To Tweet Or Not To Tweet, That is Question
When I decided to join the online Twitter community of Primary Prevention against Child Sexual Abuse, it was by far the biggest decision I had ever made in dealing with the unwanted and unasked-for sexual preference of children.
I know what you are saying: wouldn’t the biggest decision be telling your family or seeking therapy, as you wrote about in previous blogs? But the answer to that is "no". Putting myself out there to people I might never meet in real life, not know if they were truly “friend or foe” to me felt like the biggest step forward.
I had just got done taking another big step in that I appeared on “The Prevention Podcast” with my mother, deciding to tell the world our personal story in hopes that it might help another parent/child know they were not alone in their journey through love and acceptance in dealing with minor-attraction.
When the podcast was released, I was both anxious and excited to see what the response would be. I had a Twitter account but, up until that point, I had never posted anything--just being a wallflower, as I have always done in online communities. When I started seeing the positive reviews of the episode, I weighed whether or not this was the right time and the right place, where I would feel comfortable chatting with complete strangers on what it was like dealing with my attractions. So in February 2019, I decided to take the leap in to the great unknown and made my profile public.
It wasn’t anything major. I just thanked everyone for their kind comments and said I was open to discussion. At the time, I really didn’t understand how Twitter work. (Truth be told, I’m still learning.) So I didn’t know who exactly would see my comment or even if anyone would care.
I started receiving responses and then requests to chat privately through DM. Slowly, I started building a network of people that eventually I would consider friends. There was an even mix of both fellow MAPs and allies . I can’t say which had the greater impact on me: knowing that there were a lot of other MAPs like me who have chosen that we know we can’t act on our attraction, or the allies who have never met me but decided that I was worth listening to and not a monster that deserved to be locked away. Both had extremely positive effects on my overall mental health.
Now I must mention the flip side of this positive experience because, if you are a minor-attracted person reading this and you are considering joining the Twitter community, I need you to know every angle.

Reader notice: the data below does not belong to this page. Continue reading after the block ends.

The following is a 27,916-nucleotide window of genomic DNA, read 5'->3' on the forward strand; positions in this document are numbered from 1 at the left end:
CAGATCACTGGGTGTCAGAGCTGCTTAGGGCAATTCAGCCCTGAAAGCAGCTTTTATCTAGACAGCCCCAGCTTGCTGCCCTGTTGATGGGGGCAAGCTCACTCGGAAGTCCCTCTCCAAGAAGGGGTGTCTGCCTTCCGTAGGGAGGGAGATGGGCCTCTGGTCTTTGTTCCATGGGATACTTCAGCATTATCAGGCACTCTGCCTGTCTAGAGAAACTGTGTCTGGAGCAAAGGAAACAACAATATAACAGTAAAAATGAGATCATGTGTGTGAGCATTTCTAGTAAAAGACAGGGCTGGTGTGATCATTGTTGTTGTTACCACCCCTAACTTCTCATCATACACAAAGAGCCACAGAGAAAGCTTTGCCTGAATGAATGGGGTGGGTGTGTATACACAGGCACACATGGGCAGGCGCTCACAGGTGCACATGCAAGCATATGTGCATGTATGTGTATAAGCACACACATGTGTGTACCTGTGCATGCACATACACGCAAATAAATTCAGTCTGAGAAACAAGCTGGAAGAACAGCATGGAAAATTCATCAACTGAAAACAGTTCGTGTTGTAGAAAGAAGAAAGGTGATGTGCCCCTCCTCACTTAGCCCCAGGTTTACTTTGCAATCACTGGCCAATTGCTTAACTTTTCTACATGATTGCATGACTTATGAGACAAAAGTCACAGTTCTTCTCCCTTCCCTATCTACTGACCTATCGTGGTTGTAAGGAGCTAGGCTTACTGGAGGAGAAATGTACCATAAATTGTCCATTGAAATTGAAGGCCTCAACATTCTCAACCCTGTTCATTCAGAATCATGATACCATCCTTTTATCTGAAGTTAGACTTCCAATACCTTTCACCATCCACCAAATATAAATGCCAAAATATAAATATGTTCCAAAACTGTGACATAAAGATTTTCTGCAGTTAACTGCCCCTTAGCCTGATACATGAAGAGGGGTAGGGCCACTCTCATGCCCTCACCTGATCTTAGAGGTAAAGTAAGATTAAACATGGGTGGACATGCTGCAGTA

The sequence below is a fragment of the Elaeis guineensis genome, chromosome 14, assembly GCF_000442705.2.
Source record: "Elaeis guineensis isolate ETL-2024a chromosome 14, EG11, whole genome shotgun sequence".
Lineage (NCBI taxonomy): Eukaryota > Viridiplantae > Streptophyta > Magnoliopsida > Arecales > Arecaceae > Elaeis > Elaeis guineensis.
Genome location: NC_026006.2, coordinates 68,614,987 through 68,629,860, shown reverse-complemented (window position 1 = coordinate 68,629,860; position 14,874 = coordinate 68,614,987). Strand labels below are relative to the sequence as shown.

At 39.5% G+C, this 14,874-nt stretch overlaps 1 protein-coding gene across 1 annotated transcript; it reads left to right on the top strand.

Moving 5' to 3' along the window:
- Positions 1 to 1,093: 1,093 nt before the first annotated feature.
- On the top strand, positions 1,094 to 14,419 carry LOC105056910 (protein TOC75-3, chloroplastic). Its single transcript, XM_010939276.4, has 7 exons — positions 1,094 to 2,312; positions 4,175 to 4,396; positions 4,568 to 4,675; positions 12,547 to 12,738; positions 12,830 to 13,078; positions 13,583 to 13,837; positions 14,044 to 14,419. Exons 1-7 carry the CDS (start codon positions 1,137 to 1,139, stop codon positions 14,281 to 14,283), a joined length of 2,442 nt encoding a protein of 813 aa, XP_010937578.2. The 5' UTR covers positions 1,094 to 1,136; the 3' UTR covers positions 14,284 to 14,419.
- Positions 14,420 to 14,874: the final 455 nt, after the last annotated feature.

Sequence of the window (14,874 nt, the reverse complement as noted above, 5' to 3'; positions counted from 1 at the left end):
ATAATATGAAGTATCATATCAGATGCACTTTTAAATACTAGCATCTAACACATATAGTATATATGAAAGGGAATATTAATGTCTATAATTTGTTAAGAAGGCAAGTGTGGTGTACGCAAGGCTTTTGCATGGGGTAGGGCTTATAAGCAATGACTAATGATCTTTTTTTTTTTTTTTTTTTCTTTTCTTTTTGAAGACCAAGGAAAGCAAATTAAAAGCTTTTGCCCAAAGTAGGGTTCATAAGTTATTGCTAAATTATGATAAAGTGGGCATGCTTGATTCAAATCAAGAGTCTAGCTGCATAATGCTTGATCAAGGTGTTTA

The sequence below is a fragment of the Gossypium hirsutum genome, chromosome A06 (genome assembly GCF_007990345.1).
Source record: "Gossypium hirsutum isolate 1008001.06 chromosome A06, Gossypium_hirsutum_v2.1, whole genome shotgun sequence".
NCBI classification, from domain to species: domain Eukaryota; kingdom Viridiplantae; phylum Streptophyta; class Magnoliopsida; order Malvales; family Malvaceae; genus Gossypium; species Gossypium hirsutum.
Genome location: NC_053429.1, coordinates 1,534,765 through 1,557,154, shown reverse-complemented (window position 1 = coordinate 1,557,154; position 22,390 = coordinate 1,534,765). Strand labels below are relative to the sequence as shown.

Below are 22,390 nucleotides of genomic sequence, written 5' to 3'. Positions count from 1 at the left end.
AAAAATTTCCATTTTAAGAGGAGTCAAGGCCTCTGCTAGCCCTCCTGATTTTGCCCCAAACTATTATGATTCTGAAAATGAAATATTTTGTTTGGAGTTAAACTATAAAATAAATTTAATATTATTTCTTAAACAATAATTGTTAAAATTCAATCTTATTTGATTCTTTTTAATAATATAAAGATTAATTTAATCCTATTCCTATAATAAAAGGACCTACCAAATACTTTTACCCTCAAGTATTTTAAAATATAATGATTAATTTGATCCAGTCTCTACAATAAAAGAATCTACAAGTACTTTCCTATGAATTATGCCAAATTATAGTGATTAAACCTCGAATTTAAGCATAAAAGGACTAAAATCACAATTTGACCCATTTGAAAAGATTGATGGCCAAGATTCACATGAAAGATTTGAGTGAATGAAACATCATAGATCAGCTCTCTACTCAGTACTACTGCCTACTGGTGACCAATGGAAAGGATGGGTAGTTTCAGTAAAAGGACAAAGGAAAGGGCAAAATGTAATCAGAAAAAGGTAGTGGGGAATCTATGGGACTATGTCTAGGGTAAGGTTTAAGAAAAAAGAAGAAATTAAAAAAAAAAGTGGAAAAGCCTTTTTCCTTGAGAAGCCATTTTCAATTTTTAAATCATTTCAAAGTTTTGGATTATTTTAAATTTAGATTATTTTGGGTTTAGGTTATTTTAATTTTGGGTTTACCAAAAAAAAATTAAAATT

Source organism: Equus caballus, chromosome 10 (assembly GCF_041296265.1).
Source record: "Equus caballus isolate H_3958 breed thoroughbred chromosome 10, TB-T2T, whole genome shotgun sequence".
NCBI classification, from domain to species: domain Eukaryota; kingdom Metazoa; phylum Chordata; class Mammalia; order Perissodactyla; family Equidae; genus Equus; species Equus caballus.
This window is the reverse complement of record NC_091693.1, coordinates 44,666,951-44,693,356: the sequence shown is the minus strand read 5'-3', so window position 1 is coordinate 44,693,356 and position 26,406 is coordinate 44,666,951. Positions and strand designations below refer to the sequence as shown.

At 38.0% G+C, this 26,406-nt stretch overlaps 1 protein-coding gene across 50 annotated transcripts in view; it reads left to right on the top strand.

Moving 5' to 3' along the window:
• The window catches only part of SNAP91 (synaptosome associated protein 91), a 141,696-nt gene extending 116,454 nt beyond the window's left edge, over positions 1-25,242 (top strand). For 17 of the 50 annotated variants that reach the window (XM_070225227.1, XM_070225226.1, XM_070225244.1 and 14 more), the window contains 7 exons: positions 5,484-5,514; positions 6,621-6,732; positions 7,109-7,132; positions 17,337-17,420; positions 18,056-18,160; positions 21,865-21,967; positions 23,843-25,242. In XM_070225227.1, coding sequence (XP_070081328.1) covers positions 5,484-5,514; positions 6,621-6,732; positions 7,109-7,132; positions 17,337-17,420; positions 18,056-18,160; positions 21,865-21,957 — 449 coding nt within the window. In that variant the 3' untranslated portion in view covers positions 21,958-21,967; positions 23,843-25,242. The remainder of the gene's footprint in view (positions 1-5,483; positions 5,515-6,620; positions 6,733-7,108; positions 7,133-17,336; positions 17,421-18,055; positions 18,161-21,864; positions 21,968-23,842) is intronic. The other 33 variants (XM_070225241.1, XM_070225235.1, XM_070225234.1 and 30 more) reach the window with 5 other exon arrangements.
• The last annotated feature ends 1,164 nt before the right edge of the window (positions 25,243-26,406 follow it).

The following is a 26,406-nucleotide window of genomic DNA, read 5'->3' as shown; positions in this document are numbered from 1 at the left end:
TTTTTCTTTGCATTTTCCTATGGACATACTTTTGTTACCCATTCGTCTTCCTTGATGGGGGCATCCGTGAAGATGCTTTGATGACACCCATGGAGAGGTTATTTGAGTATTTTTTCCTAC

At the other end of the amazing supportive network that I just mentioned, you are probably going to discover the dark underbelly who are commonly referred to as “antis” and “trolls”
These “people” will do anything in their power to make you doubt you are a good person. They will spew their hatred and disgust at something they choose not to understand, because it makes them feel better about themselves to know that they probably won’t be frowned upon saying hateful things to the modern day lepers of society.
What most of them don’t realize is that those who run Twitter think otherwise and, as long as you do not promote or glorify CSA, you are not in violation of their “Terms of Service” and you have a right to be there.
Who does not have the right to be there are those who promote hatred, threats of violence, and suicide baiting toward a protected group of people, and Twitter will get rid of those tweets or accounts that do.
The whole reason I decided to write this was as a very simple tool to help you make that decision to seek support and friendship when you feel as if you will never find it. In parting, let me offer just some simple advice:
The risk is worth the reward.
In deciding to join the community, I have met some great people who, in some ways, I feel closer to than friends and family I have known my entire life.
I have also found a passion for advocacy in running a podcast and starting this blog in hopes of improving the acceptance of compassion and understanding toward minor-attracted people forward.
Remember this: once you have built your support group within the community, you then get to decide whether or not you want to let more people in as well as the potential hate.
Looking back to that day in February when I made that leap into the great unknown, I wouldn’t change that decision for anything.
Related "A MAP's Journey" Podcast: Why Is The MAP Community on Twitter
#acceptance #community #MAP #NOMAP #pedophilia #EndTheStigma #MentalHealth